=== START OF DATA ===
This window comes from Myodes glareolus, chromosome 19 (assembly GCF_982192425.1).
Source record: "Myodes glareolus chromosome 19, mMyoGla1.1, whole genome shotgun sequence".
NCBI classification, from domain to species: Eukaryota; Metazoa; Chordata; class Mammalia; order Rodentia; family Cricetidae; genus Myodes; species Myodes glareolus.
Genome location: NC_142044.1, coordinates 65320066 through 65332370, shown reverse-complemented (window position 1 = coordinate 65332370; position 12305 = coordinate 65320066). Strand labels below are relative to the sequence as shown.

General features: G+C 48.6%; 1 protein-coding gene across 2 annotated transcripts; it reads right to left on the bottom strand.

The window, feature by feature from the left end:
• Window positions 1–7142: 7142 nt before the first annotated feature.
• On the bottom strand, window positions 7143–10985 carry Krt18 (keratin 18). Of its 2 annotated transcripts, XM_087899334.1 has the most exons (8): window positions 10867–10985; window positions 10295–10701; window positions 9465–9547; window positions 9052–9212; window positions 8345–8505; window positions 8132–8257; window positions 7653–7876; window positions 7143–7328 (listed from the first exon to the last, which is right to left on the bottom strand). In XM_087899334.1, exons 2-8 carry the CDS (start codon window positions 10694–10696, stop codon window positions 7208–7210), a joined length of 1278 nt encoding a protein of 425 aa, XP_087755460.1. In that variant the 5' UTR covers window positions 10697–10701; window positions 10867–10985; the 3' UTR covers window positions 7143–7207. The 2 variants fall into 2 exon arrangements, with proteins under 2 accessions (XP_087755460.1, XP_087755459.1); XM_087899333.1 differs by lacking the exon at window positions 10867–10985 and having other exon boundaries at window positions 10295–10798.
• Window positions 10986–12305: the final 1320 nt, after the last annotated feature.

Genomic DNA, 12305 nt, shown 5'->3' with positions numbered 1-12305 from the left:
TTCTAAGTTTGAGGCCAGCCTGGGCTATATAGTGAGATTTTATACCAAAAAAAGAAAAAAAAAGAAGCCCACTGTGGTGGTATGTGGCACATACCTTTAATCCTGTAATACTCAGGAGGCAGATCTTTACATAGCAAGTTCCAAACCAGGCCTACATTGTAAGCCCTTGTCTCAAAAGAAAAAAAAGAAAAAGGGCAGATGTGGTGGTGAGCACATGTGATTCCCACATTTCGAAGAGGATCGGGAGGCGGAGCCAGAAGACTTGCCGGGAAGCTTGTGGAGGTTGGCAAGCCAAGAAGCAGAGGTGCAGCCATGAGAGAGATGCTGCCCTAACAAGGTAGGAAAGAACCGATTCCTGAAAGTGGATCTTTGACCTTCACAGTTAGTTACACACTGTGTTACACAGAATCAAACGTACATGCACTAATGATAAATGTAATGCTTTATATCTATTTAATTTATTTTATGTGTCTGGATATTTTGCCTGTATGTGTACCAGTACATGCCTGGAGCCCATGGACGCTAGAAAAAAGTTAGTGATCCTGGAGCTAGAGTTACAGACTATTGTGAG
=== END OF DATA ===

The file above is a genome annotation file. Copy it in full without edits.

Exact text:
This window comes from Myodes glareolus, chromosome 19 (assembly GCF_982192425.1).
Source record: "Myodes glareolus chromosome 19, mMyoGla1.1, whole genome shotgun sequence".
NCBI classification, from domain to species: Eukaryota; Metazoa; Chordata; class Mammalia; order Rodentia; family Cricetidae; genus Myodes; species Myodes glareolus.
Genome location: NC_142044.1, coordinates 65320066 through 65332370, shown reverse-complemented (window position 1 = coordinate 65332370; position 12305 = coordinate 65320066). Strand labels below are relative to the sequence as shown.

General features: G+C 48.6%; 1 protein-coding gene across 2 annotated transcripts; it reads right to left on the bottom strand.

The window, feature by feature from the left end:
• Window positions 1–7142: 7142 nt before the first annotated feature.
• On the bottom strand, window positions 7143–10985 carry Krt18 (keratin 18). Of its 2 annotated transcripts, XM_087899334.1 has the most exons (8): window positions 10867–10985; window positions 10295–10701; window positions 9465–9547; window positions 9052–9212; window positions 8345–8505; window positions 8132–8257; window positions 7653–7876; window positions 7143–7328 (listed from the first exon to the last, which is right to left on the bottom strand). In XM_087899334.1, exons 2-8 carry the CDS (start codon window positions 10694–10696, stop codon window positions 7208–7210), a joined length of 1278 nt encoding a protein of 425 aa, XP_087755460.1. In that variant the 5' UTR covers window positions 10697–10701; window positions 10867–10985; the 3' UTR covers window positions 7143–7207. The 2 variants fall into 2 exon arrangements, with proteins under 2 accessions (XP_087755460.1, XP_087755459.1); XM_087899333.1 differs by lacking the exon at window positions 10867–10985 and having other exon boundaries at window positions 10295–10798.
• Window positions 10986–12305: the final 1320 nt, after the last annotated feature.

Genomic DNA, 12305 nt, shown 5'->3' with positions numbered 1-12305 from the left:
TTCTAAGTTTGAGGCCAGCCTGGGCTATATAGTGAGATTTTATACCAAAAAAAGAAAAAAAAAGAAGCCCACTGTGGTGGTATGTGGCACATACCTTTAATCCTGTAATACTCAGGAGGCAGATCTTTACATAGCAAGTTCCAAACCAGGCCTACATTGTAAGCCCTTGTCTCAAAAGAAAAAAAAGAAAAAGGGCAGATGTGGTGGTGAGCACATGTGATTCCCACATTTCGAAGAGGATCGGGAGGCGGAGCCAGAAGACTTGCCGGGAAGCTTGTGGAGGTTGGCAAGCCAAGAAGCAGAGGTGCAGCCATGAGAGAGATGCTGCCCTAACAAGGTAGGAAAGAACCGATTCCTGAAAGTGGATCTTTGACCTTCACAGTTAGTTACACACTGTGTTACACAGAATCAAACGTACATGCACTAATGATAAATGTAATGCTTTATATCTATTTAATTTATTTTATGTGTCTGGATATTTTGCCTGTATGTGTACCAGTACATGCCTGGAGCCCATGGACGCTAGAAAAAAGTTAGTGATCCTGGAGCTAGAGTTACAGACTATTGTGAG